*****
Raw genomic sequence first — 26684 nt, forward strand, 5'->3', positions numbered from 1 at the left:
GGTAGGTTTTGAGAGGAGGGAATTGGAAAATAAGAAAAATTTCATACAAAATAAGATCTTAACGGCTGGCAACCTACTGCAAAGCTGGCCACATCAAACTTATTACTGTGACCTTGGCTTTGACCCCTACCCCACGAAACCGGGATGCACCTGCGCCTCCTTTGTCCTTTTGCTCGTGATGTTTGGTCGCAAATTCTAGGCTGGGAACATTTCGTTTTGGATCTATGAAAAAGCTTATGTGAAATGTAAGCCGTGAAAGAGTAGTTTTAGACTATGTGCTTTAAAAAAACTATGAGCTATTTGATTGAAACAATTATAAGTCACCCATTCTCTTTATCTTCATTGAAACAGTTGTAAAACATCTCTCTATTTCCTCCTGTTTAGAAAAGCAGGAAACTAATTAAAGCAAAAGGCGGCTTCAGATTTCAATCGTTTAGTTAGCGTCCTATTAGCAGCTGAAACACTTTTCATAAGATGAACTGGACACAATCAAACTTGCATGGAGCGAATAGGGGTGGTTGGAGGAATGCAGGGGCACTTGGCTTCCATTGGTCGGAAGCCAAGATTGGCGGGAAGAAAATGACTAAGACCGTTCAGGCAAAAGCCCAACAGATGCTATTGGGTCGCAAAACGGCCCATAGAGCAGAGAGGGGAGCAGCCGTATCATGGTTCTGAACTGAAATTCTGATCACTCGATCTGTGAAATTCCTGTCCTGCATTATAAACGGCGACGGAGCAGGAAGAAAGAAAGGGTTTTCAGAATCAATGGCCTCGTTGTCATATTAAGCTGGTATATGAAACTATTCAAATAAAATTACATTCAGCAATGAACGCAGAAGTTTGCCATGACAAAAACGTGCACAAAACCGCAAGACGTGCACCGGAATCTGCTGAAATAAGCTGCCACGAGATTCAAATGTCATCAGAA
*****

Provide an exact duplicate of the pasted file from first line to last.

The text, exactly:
Raw genomic sequence first — 26684 nt, forward strand, 5'->3', positions numbered from 1 at the left:
GGTAGGTTTTGAGAGGAGGGAATTGGAAAATAAGAAAAATTTCATACAAAATAAGATCTTAACGGCTGGCAACCTACTGCAAAGCTGGCCACATCAAACTTATTACTGTGACCTTGGCTTTGACCCCTACCCCACGAAACCGGGATGCACCTGCGCCTCCTTTGTCCTTTTGCTCGTGATGTTTGGTCGCAAATTCTAGGCTGGGAACATTTCGTTTTGGATCTATGAAAAAGCTTATGTGAAATGTAAGCCGTGAAAGAGTAGTTTTAGACTATGTGCTTTAAAAAAACTATGAGCTATTTGATTGAAACAATTATAAGTCACCCATTCTCTTTATCTTCATTGAAACAGTTGTAAAACATCTCTCTATTTCCTCCTGTTTAGAAAAGCAGGAAACTAATTAAAGCAAAAGGCGGCTTCAGATTTCAATCGTTTAGTTAGCGTCCTATTAGCAGCTGAAACACTTTTCATAAGATGAACTGGACACAATCAAACTTGCATGGAGCGAATAGGGGTGGTTGGAGGAATGCAGGGGCACTTGGCTTCCATTGGTCGGAAGCCAAGATTGGCGGGAAGAAAATGACTAAGACCGTTCAGGCAAAAGCCCAACAGATGCTATTGGGTCGCAAAACGGCCCATAGAGCAGAGAGGGGAGCAGCCGTATCATGGTTCTGAACTGAAATTCTGATCACTCGATCTGTGAAATTCCTGTCCTGCATTATAAACGGCGACGGAGCAGGAAGAAAGAAAGGGTTTTCAGAATCAATGGCCTCGTTGTCATATTAAGCTGGTATATGAAACTATTCAAATAAAATTACATTCAGCAATGAACGCAGAAGTTTGCCATGACAAAAACGTGCACAAAACCGCAAGACGTGCACCGGAATCTGCTGAAATAAGCTGCCACGAGATTCAAATGTCATCAGAA